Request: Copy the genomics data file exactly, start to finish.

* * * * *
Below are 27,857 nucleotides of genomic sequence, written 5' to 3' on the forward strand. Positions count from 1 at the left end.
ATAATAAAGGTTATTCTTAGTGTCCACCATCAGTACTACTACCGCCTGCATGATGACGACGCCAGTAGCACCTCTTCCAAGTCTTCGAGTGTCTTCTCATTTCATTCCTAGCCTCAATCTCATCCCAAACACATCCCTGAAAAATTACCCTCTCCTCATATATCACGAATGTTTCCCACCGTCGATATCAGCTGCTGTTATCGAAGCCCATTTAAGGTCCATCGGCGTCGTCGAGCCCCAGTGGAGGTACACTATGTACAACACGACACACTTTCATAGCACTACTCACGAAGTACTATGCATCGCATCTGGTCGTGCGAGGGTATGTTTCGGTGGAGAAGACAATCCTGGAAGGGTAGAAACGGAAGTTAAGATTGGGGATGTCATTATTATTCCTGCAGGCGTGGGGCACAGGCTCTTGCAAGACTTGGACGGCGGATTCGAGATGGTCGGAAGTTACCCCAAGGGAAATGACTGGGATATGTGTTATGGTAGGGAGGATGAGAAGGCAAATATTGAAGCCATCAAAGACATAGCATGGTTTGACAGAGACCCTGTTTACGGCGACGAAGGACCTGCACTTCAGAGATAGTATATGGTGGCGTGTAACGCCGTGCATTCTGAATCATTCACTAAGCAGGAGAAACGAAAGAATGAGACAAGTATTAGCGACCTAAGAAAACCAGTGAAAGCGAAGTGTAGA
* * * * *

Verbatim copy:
Below are 27,857 nucleotides of genomic sequence, written 5' to 3' on the forward strand. Positions count from 1 at the left end.
ATAATAAAGGTTATTCTTAGTGTCCACCATCAGTACTACTACCGCCTGCATGATGACGACGCCAGTAGCACCTCTTCCAAGTCTTCGAGTGTCTTCTCATTTCATTCCTAGCCTCAATCTCATCCCAAACACATCCCTGAAAAATTACCCTCTCCTCATATATCACGAATGTTTCCCACCGTCGATATCAGCTGCTGTTATCGAAGCCCATTTAAGGTCCATCGGCGTCGTCGAGCCCCAGTGGAGGTACACTATGTACAACACGACACACTTTCATAGCACTACTCACGAAGTACTATGCATCGCATCTGGTCGTGCGAGGGTATGTTTCGGTGGAGAAGACAATCCTGGAAGGGTAGAAACGGAAGTTAAGATTGGGGATGTCATTATTATTCCTGCAGGCGTGGGGCACAGGCTCTTGCAAGACTTGGACGGCGGATTCGAGATGGTCGGAAGTTACCCCAAGGGAAATGACTGGGATATGTGTTATGGTAGGGAGGATGAGAAGGCAAATATTGAAGCCATCAAAGACATAGCATGGTTTGACAGAGACCCTGTTTACGGCGACGAAGGACCTGCACTTCAGAGATAGTATATGGTGGCGTGTAACGCCGTGCATTCTGAATCATTCACTAAGCAGGAGAAACGAAAGAATGAGACAAGTATTAGCGACCTAAGAAAACCAGTGAAAGCGAAGTGTAGA